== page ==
The author of a letter written to the Town Board on behalf of Shelter Islanders for Clean Water and Responsible Zoning raised some questions at the April 12 Town Board work session about whether it’s necessary to create a Transfer of Development Rights (TDRs) system that he feared could be used by a developer to build unwanted market-value housing on sites around the Island.
Town Attorney Stephen Kiely had earlier explained how eight of 10 Suffolk County towns use TDRs, while ensuring the reason Shelter Island was looking to become the ninth was strictly to strip such rights from preserved properties where construction couldn’t happen, to sites where more affordables could be built.
But no decision has yet been reached by the Town Board about whether to employ TDRs, Mr. Kiely said. The idea is being explored. One step in that exploration is a request for proposals from consultants to do a full environmental study of the Island and determine the impact of greater density and/or septic increases in some areas.
The environmental study would be exhaustive and there would be public hearings throughout the Town Board’s assessment of using TDRs before a system could be implemented, the attorney said.
Having the system in the tool box would make the process of creating affordable housing more efficient, Mr. Kiely said. At the same time, if TDRs are implemented, they would not increase overall density in the town or overall ability to handle sewage, he said.
For those who wonder if no affordables could be built without TDRs, the attorney said that’s not the case. Councilwoman Meg Larsen described it as taking rights from sensitive areas purchased with Community Preservation Funds for passive use and applying them to more robust areas that could handle greater use.
The Planning Board would likely be charged with site plan review of any affordable housing project and there would still be a need to demonstrate projects are environmentally sound. Using the current floating zone without a TDR system would require review of each project separately, Mr. Kiely said. If the Town develops a TDR system, the County Health Department would have to approve it.
Floating zones created under original legislation dealing with affordables are another tool, but using TDRs creates a more flexible system,
County gas tax
Supervisor Gerry Siller told the Town Board that Suffolk County Supervisors have sent a letter to County Executive Steve Bellone requesting a suspension of its tax on gasoline in order to help bring down the cost for drivers. The State has moved to cut its tax on gasoline for six months, urging counties in the state to do the same.
Great Peconic Race
Organizers of the Great Peconic Race got provisional approval to operate the event featuring watercraft — kayaks, outriggers, stand-up paddle boards — circumnavigating the Island on July 31, starting at Wades Beach. The race traditionally was a fall event, but organizer William Baldwin told the Town Board that operating the 19-mile race would be safer without winds and lower water temperatures that often attended the fall race.
The organization has been holding $30,000 in its coffers that will be turned over to the Recreation Department to help pay for a water safety educational program, Mr. Baldwin said. He anticipates another $30,000 will come from this year’s race that will also support the program. Other money could be donated to environmental programs.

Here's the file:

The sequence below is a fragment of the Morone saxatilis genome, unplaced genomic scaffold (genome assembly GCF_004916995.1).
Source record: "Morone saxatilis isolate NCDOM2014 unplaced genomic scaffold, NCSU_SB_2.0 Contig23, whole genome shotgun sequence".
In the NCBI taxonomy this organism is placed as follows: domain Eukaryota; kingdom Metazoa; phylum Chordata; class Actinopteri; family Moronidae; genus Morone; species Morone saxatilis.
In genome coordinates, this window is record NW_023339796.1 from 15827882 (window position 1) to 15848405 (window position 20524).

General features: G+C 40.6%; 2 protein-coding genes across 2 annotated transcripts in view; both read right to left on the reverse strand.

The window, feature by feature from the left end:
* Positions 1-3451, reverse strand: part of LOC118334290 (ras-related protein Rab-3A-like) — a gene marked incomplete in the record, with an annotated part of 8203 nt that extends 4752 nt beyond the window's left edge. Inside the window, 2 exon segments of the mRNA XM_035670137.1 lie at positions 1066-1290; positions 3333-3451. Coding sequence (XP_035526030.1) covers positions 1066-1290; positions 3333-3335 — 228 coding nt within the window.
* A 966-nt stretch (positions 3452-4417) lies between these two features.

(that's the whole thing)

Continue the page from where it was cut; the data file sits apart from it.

Racers pay $125 to enter, but a lot of money comes from individual contributors, Mr. Baldwin said.
Participants are to be limited to 75, but only 50 parking spaces can be dedicated to the racers at the height of the summer season. The footprint for registration and award areas and equipment is being decreased, Mr. Baldwin said.
The race for front runners is generally completed within two-and-a-half hours, but participants are limited to six hours to complete the race before those remaining are pulled off the course.
Board members peppered Mr. Baldwin with other questions, while noting the race has been conducted safely for several years.
The Shelter Island Historical Society got approval for a musical play to be presented on the grounds between July 23 and 26 this summer. Although people can bring their own picnic food, there is no sale of food or drinks at the site and parking is divided between the society’s lot for handicapped individuals and a nearby Town lot for others. Attendance for a similar event last summer drew between 200 and 250 at its maximum, according to Executive Director Nanette Lawrenson. She noted the event was handled safely and generated no complaints.
The Conroy House at 9 Cozy Lane in Silver Beach appears to finally be lined up for demolition in the near future. The roof is sagging and black mold has built up badly on the inside. The Town has fenced off the area and put up signs indicating it is unsafe. But it has been four years of frustration for the Town and efforts to contact owner William Conroy have only resulted in a single opportunity to serve him papers informing him of the condition of the house and the need for action to be taken. Taxes have continued to be paid on the property, although the amount has declined as the property has deteriorated.
Mr. Conroy will be formally served with notice of a public hearing at a time to be set, with the likelihood neither he or representatives will appear. Following the hearing, the Town can proceed with plans for removal of the house. Items on the property, including bicycles and kayaks, would be removed and stored and could be claimed by the owner or eventually auctioned.
Grant money has been identified that could pay for additional charging stations on the Island for electric vehicles. Councilman Jim Colligan called for identifying sites for the charging stations. Green Options Committee Chairman Tim Purtell was charged with helping to locate possible sites.